SIGN IN to access Harper’s Magazine
Need to create a login? Want to change your email address or password? Forgot your password?
1. Sign in to Customer Care using your account number or postal address.
2. Select Email/Password Information.
3. Enter your new information and click on Save My Changes.
Subscribers can find additional help here. Not a subscriber? Subscribe today!
Great figures are for the youth like raisins in the cake of world history. Assuredly they do belong to its actual substance, but it is actually not nearly so easy as one might suppose to separate the truly great from those who merely seem that way from some distance. Among those who merely seem great it is the historical moment and their ability to assess and to tackle things that gives them the fleeting appearance of greatness. Indeed there is no shortage of historians and biographers, not to mention mere journalists, who possess this ability to anticipate and grasp the historical moment, which is to say: the passing success, which may be taken as a sign of greatness. The corporal who from one day to the next suddenly emerges as a dictator, or the courtesan who for a short while suceeds to govern the good or evil disposition of a leader of world consequence number among the favorite figures of such historians. And the idealistically predisposed youth love, on the other hand, those who are tragic failures—the martyrs who have arrived one moment to soon or too late. But for me, and I am of course a historian of our Benedictine order, what is most appealing, surprising, and worthy of study in world history is not personalities, not coups and not successes or failures—rather my passion and unrequitable interest is devoted to those efforts (of which our congregation is one) of very ancient institutions which attempt to collect the spirit and the soul of humanity, to educate and transform it—to transform it through education, not through eugenics… into a nobility which is prepared to serve as well as to govern.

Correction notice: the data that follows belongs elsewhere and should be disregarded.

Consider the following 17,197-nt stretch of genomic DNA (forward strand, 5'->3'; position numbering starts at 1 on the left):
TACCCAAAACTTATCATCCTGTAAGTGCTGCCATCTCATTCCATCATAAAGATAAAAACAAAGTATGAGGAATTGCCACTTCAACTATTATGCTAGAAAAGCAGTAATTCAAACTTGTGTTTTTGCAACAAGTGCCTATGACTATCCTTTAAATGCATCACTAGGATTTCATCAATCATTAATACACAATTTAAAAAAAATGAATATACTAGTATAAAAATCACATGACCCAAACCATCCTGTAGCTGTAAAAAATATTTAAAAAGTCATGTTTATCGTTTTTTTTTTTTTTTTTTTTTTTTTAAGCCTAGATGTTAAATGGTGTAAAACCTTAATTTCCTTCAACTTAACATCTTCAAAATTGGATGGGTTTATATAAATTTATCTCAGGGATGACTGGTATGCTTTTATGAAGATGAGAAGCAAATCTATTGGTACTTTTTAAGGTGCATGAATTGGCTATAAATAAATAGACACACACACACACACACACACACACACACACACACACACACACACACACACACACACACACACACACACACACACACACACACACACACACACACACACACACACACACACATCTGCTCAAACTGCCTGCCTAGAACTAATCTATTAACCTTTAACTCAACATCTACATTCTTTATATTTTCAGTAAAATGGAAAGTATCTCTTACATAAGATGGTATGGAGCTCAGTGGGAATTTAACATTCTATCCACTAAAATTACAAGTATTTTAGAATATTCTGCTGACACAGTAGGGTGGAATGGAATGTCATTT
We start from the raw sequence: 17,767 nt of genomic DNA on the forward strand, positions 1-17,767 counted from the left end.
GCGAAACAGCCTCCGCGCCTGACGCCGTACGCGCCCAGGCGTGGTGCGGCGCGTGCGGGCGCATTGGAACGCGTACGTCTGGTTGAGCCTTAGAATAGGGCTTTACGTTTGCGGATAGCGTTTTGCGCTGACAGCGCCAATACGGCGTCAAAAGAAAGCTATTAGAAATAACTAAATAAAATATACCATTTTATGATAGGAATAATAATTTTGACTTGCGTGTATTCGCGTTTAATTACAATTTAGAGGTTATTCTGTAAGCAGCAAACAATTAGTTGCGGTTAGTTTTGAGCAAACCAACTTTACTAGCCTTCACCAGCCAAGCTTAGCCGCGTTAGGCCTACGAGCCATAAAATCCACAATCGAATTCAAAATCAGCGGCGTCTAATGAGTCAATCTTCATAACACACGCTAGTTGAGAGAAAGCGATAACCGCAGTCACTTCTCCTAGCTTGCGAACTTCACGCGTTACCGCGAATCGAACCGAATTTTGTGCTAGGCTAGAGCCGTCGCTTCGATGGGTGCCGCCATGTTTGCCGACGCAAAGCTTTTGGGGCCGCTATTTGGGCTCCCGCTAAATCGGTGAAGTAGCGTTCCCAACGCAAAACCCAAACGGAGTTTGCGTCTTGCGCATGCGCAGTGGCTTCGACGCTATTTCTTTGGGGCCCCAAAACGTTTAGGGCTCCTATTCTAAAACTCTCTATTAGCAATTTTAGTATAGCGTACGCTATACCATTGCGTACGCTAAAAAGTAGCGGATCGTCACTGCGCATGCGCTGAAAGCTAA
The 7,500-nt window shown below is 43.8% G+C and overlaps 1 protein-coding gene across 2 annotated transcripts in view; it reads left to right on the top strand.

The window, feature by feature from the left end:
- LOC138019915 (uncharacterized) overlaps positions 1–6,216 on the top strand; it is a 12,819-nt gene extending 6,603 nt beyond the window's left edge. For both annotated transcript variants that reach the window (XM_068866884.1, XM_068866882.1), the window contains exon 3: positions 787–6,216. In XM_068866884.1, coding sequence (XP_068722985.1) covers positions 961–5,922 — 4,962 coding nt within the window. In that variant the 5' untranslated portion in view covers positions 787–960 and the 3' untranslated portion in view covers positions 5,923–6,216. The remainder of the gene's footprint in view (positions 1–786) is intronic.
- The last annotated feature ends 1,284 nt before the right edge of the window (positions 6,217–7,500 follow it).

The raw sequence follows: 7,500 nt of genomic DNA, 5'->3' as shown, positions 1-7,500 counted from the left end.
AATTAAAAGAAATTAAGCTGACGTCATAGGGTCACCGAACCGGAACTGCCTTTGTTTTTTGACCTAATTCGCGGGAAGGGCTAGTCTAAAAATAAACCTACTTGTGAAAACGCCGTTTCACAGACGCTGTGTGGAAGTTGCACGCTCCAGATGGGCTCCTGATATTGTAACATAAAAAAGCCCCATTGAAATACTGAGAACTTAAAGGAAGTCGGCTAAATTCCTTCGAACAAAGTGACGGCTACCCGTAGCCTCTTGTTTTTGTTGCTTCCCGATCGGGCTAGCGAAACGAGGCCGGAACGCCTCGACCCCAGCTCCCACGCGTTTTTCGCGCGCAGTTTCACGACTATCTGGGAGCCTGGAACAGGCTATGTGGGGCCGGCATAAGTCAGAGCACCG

–Hermann Hesse, Das Glasperlenspiel, ch. iv (1946) in: Gesammelte Schriften, vol. 6, pp. 252-53 (S.H. transl.)
More from Scott Horton:
No Comment — March 28, 2014, 12:32 pm
On CIA secrecy, torture, and war-making powers
No Comment — November 4, 2013, 5:17 pm
An expert panel concludes that the Pentagon and the CIA ordered physicians to violate the Hippocratic Oath
No Comment — August 12, 2013, 7:55 am
How will the Obama Administration handle Edward Snowden’s case in the long term?
Percentage of Americans who say they would not enjoy spending time with their own clone:
Astronomers recorded the most powerful pulse of radiation ever observed; the radiation was emitted from a pulsar 12,000 light-years from Earth and was “capable of totally vaporising and ionising all known materials, shredding them into hot plasma.”
Alberta dentist Michael Zuk, the owner of a molar that belonged to John Lennon, revealed that he hoped to clone a new Lennon and raise him as a son. “Hopefully keep him away from drugs,” said Zuk, “but, you know, guitar lessons wouldn’t hurt.”
Subscribe to the Weekly Review newsletter. Don’t worry, we won’t sell your email address!
Science’s crisis of faith